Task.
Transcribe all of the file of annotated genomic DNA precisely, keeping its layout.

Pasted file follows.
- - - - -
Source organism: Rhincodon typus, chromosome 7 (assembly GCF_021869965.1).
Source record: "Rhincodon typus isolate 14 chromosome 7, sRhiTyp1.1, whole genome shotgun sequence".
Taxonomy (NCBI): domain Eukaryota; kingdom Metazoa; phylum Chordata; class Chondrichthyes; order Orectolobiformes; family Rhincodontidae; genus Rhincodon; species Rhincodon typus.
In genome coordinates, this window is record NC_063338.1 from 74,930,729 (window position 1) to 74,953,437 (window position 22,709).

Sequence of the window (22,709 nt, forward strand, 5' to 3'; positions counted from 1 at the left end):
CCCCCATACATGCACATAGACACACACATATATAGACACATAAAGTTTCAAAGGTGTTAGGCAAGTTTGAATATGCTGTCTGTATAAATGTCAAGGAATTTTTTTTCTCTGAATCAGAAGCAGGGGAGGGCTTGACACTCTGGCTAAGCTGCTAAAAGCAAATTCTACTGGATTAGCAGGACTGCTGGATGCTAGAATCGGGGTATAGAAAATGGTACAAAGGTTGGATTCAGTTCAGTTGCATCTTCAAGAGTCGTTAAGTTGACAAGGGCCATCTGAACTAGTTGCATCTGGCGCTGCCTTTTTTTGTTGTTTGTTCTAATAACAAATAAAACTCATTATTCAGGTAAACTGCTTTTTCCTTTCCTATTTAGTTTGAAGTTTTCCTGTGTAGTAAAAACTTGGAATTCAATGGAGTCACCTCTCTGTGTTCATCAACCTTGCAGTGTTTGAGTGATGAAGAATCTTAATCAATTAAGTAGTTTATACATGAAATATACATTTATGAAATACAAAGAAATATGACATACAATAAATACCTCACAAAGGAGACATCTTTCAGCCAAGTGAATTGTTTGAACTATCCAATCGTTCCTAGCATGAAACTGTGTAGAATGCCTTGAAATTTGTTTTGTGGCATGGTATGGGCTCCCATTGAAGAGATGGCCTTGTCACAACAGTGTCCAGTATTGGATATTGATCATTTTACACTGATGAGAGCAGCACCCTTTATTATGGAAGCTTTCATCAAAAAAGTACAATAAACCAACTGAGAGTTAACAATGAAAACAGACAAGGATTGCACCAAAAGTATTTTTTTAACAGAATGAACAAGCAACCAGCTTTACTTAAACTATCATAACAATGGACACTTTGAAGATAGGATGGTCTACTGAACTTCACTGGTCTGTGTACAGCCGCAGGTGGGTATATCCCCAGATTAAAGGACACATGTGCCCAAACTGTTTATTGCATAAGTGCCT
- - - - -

Source organism: Rhincodon typus, chromosome 7 (assembly GCF_021869965.1).
Source record: "Rhincodon typus isolate 14 chromosome 7, sRhiTyp1.1, whole genome shotgun sequence".
Taxonomy (NCBI): domain Eukaryota; kingdom Metazoa; phylum Chordata; class Chondrichthyes; order Orectolobiformes; family Rhincodontidae; genus Rhincodon; species Rhincodon typus.
In genome coordinates, this window is record NC_063338.1 from 74,930,729 (window position 1) to 74,953,437 (window position 22,709).

Sequence of the window (22,709 nt, forward strand, 5' to 3'; positions counted from 1 at the left end):
CCCCCATACATGCACATAGACACACACATATATAGACACATAAAGTTTCAAAGGTGTTAGGCAAGTTTGAATATGCTGTCTGTATAAATGTCAAGGAATTTTTTTTCTCTGAATCAGAAGCAGGGGAGGGCTTGACACTCTGGCTAAGCTGCTAAAAGCAAATTCTACTGGATTAGCAGGACTGCTGGATGCTAGAATCGGGGTATAGAAAATGGTACAAAGGTTGGATTCAGTTCAGTTGCATCTTCAAGAGTCGTTAAGTTGACAAGGGCCATCTGAACTAGTTGCATCTGGCGCTGCCTTTTTTTGTTGTTTGTTCTAATAACAAATAAAACTCATTATTCAGGTAAACTGCTTTTTCCTTTCCTATTTAGTTTGAAGTTTTCCTGTGTAGTAAAAACTTGGAATTCAATGGAGTCACCTCTCTGTGTTCATCAACCTTGCAGTGTTTGAGTGATGAAGAATCTTAATCAATTAAGTAGTTTATACATGAAATATACATTTATGAAATACAAAGAAATATGACATACAATAAATACCTCACAAAGGAGACATCTTTCAGCCAAGTGAATTGTTTGAACTATCCAATCGTTCCTAGCATGAAACTGTGTAGAATGCCTTGAAATTTGTTTTGTGGCATGGTATGGGCTCCCATTGAAGAGATGGCCTTGTCACAACAGTGTCCAGTATTGGATATTGATCATTTTACACTGATGAGAGCAGCACCCTTTATTATGGAAGCTTTCATCAAAAAAGTACAATAAACCAACTGAGAGTTAACAATGAAAACAGACAAGGATTGCACCAAAAGTATTTTTTTAACAGAATGAACAAGCAACCAGCTTTACTTAAACTATCATAACAATGGACACTTTGAAGATAGGATGGTCTACTGAACTTCACTGGTCTGTGTACAGCCGCAGGTGGGTATATCCCCAGATTAAAGGACACATGTGCCCAAACTGTTTATTGCATAAGTGCCT